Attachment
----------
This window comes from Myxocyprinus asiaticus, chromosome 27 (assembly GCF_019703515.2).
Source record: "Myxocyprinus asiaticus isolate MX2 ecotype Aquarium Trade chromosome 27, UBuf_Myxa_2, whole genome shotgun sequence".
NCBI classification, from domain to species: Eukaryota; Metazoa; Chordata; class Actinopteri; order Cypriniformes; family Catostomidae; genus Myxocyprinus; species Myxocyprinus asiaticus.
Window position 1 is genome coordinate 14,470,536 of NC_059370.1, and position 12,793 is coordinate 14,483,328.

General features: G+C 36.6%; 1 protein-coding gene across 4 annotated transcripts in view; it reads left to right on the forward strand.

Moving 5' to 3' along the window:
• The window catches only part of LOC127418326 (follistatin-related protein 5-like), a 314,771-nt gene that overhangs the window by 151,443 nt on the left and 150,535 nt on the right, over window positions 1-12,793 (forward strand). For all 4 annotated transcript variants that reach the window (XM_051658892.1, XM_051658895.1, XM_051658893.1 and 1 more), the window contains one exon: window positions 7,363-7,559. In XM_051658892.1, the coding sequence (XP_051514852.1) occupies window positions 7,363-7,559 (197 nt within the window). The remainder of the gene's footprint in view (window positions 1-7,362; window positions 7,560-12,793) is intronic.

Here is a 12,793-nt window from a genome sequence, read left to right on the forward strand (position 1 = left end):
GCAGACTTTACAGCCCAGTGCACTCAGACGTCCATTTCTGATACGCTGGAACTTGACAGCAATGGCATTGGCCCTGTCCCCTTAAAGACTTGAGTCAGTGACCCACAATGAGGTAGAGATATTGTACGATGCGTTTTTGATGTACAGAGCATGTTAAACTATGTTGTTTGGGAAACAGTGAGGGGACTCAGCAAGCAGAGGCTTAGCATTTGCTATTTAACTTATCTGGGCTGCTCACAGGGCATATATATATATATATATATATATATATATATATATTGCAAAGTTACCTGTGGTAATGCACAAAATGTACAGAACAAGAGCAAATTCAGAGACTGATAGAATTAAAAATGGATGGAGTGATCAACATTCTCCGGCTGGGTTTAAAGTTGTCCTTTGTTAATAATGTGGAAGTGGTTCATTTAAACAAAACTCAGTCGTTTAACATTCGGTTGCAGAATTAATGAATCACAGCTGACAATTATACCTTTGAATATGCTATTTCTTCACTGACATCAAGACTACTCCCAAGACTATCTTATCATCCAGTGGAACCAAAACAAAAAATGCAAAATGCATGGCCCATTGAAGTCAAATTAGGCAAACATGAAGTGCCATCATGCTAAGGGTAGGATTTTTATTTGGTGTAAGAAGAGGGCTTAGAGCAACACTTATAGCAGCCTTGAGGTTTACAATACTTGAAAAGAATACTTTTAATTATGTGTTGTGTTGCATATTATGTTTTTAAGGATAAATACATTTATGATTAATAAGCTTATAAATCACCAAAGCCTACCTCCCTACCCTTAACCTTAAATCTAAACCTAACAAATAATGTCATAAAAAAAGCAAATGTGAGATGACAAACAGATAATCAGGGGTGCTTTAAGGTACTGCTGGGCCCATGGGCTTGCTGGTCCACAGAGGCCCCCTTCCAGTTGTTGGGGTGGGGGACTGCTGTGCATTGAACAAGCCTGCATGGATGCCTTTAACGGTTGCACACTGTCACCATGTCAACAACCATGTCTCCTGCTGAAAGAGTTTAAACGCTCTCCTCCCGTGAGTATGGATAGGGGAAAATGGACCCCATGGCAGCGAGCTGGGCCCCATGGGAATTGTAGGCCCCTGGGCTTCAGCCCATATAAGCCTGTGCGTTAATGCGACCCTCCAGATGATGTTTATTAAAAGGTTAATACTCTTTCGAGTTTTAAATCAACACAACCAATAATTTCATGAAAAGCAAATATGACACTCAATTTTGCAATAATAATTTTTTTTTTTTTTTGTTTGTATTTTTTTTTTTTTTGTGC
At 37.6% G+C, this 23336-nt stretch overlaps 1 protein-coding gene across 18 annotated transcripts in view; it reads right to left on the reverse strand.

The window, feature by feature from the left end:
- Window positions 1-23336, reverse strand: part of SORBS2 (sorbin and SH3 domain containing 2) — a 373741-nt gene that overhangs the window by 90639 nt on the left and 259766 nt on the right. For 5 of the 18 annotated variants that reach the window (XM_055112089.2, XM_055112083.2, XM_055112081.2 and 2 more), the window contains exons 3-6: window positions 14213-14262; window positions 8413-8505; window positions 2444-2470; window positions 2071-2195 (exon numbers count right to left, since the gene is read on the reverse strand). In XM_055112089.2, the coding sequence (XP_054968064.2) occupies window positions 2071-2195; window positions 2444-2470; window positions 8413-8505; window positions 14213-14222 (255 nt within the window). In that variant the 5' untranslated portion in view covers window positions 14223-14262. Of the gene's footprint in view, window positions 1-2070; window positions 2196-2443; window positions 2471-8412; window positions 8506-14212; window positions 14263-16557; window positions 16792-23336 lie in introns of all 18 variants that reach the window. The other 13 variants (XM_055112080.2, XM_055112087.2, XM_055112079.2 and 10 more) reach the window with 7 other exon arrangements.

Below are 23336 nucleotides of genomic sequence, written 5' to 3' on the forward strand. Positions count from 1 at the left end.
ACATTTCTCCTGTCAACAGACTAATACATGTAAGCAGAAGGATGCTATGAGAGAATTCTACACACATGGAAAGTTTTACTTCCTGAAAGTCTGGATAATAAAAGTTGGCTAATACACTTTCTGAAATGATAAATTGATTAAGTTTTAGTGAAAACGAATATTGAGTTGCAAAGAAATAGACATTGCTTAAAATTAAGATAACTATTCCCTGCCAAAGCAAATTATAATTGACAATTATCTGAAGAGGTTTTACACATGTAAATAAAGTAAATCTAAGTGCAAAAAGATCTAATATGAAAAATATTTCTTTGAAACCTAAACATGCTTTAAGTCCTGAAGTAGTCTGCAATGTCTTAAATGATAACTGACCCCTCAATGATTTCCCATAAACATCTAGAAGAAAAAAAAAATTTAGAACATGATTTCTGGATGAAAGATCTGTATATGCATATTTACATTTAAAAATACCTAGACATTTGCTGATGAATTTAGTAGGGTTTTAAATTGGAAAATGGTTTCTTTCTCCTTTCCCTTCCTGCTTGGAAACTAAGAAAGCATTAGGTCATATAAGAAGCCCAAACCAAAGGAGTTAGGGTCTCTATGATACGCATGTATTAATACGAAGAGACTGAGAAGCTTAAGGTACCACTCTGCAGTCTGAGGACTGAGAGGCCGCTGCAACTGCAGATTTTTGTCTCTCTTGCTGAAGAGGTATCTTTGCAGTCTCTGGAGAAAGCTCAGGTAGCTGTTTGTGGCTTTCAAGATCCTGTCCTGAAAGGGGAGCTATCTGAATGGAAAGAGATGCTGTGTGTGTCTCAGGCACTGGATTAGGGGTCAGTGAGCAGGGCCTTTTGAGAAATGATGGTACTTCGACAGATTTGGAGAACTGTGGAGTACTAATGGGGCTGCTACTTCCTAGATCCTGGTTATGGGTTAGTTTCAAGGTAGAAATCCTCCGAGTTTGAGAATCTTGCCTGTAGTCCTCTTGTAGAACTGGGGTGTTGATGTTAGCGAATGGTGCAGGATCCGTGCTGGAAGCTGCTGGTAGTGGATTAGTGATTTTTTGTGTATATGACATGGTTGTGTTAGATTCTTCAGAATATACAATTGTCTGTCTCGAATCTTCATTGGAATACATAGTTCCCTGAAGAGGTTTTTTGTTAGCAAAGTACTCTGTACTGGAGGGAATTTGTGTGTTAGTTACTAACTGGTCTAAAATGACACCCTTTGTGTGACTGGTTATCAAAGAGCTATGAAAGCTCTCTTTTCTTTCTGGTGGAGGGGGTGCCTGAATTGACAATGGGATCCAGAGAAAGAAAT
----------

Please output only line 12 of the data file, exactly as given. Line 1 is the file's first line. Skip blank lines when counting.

- Window positions 1-23336, reverse strand: part of SORBS2 (sorbin and SH3 domain containing 2) — a 373741-nt gene that overhangs the window by 90639 nt on the left and 259766 nt on the right. For 5 of the 18 annotated variants that reach the window (XM_055112089.2, XM_055112083.2, XM_055112081.2 and 2 more), the window contains exons 3-6: window positions 14213-14262; window positions 8413-8505; window positions 2444-2470; window positions 2071-2195 (exon numbers count right to left, since the gene is read on the reverse strand). In XM_055112089.2, the coding sequence (XP_054968064.2) occupies window positions 2071-2195; window positions 2444-2470; window positions 8413-8505; window positions 14213-14222 (255 nt within the window). In that variant the 5' untranslated portion in view covers window positions 14223-14262. Of the gene's footprint in view, window positions 1-2070; window positions 2196-2443; window positions 2471-8412; window positions 8506-14212; window positions 14263-16557; window positions 16792-23336 lie in introns of all 18 variants that reach the window. The other 13 variants (XM_055112080.2, XM_055112087.2, XM_055112079.2 and 10 more) reach the window with 7 other exon arrangements.